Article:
Part of the honor of being Colorado’s Teacher of the Year is the opportunity to be a voice for educational issues I am passionate about. I recently attended a Senate Education Committee hearing at the Colorado Capitol and gave my perspective on the Colorado Academic Standards, including the Common Core State Standards. The bill being heard was advocating for pausing implementation of our new standards. I wanted to show support for continued implementation of the Colorado Academic Standards because I believe they are the right step forward for our students. Here is the testimony I shared at the Capitol:
The wonderful thing about my role and teaching physical education is I teach lifelong skills and knowledge that affect our students’ every day. I teach communication skills, cooperative skills, problem solving skills, reading, writing and math skills on top of the fundamental skills of staying active and healthy. This knowledge will help make my students successful adults in our society.
Common Core State Standards are a unified set of standards for English language arts and mathematics created to provide a consistent, clear understanding of what students are expected to learn, so teachers and parents know what they need to do to prepare our students for college and careers. The standards reflect real world skills and knowledge, helping to make our students successful in the future. The Colorado Academic Standards provide standards in 10 content areas, two of which are blended with the Common Core. As a teacher I take these learning expectations and use them to design my own curriculum. For example, I do a vocabulary review halfway through my nine week curriculum. During this physical exercise my students get to practice short hand note taking skills. Students are still getting the physical activity they need and are also gaining more exposure to a skill that will enhance their education. I truly believe the more exposure a student has to essential common skills the more likely they will see the relevance and learn the skill.
With the Colorado Academic Standards guiding our curriculum, all teachers are working together toward the success of our students. Not only are we teaching our specific curriculum, but we are all teaching critical skills and knowledge like reading, writing and math. For example, the teachers in my school are great at collaborating with the language arts and math teachers. We find out where our students are struggling and then actively incorporate those skills into our classrooms. As a physical education teacher I found out our 6th graders struggle with graphing data so I began having them graph after fitness testing. This allowed students to see their progress in fitness over the quarter and gave them extra practice graphing. Our 7th graders struggle with composing complete sentences so all teachers in our school expect students to answer questions verbally and in writing in complete sentences. Students are getting more practice which helps teach the skill.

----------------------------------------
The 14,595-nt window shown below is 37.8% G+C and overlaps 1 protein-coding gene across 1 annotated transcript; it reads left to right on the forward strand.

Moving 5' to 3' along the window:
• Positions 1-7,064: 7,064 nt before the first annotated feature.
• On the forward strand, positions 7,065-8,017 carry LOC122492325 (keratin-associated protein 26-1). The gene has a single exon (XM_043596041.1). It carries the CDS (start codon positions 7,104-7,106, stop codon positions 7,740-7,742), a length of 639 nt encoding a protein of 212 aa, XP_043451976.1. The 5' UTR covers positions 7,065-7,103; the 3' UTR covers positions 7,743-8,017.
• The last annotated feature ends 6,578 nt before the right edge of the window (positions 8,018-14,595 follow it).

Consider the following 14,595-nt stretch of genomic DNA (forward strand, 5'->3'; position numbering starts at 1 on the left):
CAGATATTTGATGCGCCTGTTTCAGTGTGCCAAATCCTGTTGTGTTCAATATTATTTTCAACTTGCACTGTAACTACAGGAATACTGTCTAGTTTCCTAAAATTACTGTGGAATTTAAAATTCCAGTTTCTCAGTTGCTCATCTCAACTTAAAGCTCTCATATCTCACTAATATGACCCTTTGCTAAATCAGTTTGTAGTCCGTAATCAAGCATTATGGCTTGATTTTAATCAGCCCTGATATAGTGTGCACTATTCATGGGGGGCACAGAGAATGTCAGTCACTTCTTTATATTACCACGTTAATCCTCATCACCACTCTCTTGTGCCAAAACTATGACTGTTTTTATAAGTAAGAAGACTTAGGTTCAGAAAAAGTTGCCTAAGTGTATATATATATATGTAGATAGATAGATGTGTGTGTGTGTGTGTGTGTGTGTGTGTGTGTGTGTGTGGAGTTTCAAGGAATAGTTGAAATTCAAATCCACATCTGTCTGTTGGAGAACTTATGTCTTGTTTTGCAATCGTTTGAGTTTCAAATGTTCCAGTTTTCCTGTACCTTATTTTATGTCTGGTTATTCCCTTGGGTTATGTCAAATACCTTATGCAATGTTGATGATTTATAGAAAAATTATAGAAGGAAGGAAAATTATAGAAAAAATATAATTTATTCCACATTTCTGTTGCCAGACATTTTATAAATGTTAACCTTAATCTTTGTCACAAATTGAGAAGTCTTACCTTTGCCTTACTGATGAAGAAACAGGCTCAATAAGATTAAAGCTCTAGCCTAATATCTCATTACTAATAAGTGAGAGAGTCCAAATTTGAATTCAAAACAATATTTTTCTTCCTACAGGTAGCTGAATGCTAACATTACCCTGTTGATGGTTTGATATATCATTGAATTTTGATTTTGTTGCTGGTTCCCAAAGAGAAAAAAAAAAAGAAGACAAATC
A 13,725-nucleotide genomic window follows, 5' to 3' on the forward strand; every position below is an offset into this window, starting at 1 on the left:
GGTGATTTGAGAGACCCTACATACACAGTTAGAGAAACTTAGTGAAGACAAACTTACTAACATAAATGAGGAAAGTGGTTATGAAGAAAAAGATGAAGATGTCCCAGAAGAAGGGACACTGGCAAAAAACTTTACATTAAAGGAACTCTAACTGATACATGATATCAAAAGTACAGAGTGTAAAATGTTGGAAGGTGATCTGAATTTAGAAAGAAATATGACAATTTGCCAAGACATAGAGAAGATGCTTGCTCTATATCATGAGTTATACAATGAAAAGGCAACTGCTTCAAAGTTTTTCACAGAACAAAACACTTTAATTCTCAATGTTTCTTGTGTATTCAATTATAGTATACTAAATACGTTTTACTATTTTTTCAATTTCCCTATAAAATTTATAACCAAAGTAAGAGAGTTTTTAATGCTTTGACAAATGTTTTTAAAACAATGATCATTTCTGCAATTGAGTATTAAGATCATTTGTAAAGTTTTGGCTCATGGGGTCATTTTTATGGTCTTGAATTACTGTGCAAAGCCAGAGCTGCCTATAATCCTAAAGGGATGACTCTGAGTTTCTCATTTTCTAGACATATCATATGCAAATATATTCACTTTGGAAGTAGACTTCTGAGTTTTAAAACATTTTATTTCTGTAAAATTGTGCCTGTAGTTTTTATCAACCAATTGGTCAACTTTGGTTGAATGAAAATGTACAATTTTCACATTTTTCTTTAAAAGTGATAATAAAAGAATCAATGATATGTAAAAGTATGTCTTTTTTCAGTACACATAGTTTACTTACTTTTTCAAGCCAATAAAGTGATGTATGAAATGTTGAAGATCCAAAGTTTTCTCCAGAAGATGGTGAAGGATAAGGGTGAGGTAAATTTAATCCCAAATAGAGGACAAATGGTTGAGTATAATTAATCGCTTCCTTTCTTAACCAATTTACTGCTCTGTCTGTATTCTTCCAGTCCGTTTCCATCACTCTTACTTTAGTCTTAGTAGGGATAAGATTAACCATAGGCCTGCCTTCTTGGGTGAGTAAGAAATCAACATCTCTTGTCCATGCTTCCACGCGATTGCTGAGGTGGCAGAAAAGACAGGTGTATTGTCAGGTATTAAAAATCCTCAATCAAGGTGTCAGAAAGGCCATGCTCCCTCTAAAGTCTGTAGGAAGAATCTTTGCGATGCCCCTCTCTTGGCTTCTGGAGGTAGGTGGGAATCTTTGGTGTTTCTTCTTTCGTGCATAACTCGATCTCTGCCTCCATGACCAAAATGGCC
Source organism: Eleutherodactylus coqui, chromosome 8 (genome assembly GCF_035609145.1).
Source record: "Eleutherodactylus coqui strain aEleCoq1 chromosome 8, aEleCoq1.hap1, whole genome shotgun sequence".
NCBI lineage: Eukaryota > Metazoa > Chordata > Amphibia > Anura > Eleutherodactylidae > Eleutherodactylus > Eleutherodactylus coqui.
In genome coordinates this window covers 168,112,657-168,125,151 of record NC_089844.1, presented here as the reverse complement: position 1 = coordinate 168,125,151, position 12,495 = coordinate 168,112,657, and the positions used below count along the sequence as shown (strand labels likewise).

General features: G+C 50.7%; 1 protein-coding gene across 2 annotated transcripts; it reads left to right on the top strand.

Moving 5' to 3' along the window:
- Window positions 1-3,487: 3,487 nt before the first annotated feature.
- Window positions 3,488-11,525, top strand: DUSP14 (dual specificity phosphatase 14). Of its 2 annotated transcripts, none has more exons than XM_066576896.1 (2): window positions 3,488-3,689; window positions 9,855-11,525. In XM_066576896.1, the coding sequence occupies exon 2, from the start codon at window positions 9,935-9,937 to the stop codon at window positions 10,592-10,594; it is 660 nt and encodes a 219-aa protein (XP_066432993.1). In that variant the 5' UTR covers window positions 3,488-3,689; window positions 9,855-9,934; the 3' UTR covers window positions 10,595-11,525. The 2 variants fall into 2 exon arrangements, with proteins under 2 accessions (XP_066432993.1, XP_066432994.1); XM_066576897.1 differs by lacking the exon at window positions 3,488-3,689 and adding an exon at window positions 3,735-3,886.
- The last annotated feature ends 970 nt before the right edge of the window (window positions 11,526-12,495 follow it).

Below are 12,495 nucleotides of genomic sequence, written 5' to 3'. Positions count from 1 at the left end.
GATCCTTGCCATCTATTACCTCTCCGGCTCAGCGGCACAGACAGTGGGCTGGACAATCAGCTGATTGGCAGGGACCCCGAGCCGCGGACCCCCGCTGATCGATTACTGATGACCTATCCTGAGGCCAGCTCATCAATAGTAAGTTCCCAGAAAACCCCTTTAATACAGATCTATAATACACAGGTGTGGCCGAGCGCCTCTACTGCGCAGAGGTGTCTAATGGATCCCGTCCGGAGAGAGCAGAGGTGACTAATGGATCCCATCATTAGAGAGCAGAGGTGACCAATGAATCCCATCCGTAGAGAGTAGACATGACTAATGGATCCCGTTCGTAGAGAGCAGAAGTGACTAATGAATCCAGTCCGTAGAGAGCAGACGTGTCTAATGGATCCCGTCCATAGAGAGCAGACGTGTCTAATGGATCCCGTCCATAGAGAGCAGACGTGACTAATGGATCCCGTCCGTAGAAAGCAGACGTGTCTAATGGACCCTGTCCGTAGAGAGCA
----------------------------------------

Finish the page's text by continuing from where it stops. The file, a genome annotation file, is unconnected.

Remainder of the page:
I believe the Colorado Academic Standards are working, are an improvement over past standards and are good for our students. Are they perfect? No. But what is perfection when you are setting guidelines for thousands and thousands of students? Our school has already seen tremendous growth in our students when it comes to English language arts and mathematics because all of the teachers are supporting the essential common skills in their lessons. With more exposure and practice our students are learning the skills.
Change is hard but I believe this change has been a beneficial change to ensure the success of our students. My question to those who are in doubt is, if we don’t use these more rigorous standards, what do we use? What learning expectations will we have to help guide teachers to teach what our students need to know to be college and career ready?
Additionally, the Colorado Department of Education has done a great job working with teachers across our state to create voluntary resources for this transition. Available on the CDE website are sample curriculums lined up with the content standards, examples of lesson plans and assessments for different grades and content areas. I’ve found these resources to be very helpful.
I also think these resources will have a huge impact on retaining teachers from novice to expert. New teachers coming into our profession have great guidelines to follow until they are confident in creating their own curriculum, lesson plans and tests. Also our expert teachers who have been teaching for many years can change their curriculums to keep up with the specific skills students need today, which can be very different from what students needed say ten years ago. The times are changing and I am very excited to see how students succeed with the Colorado Academic Standards in place.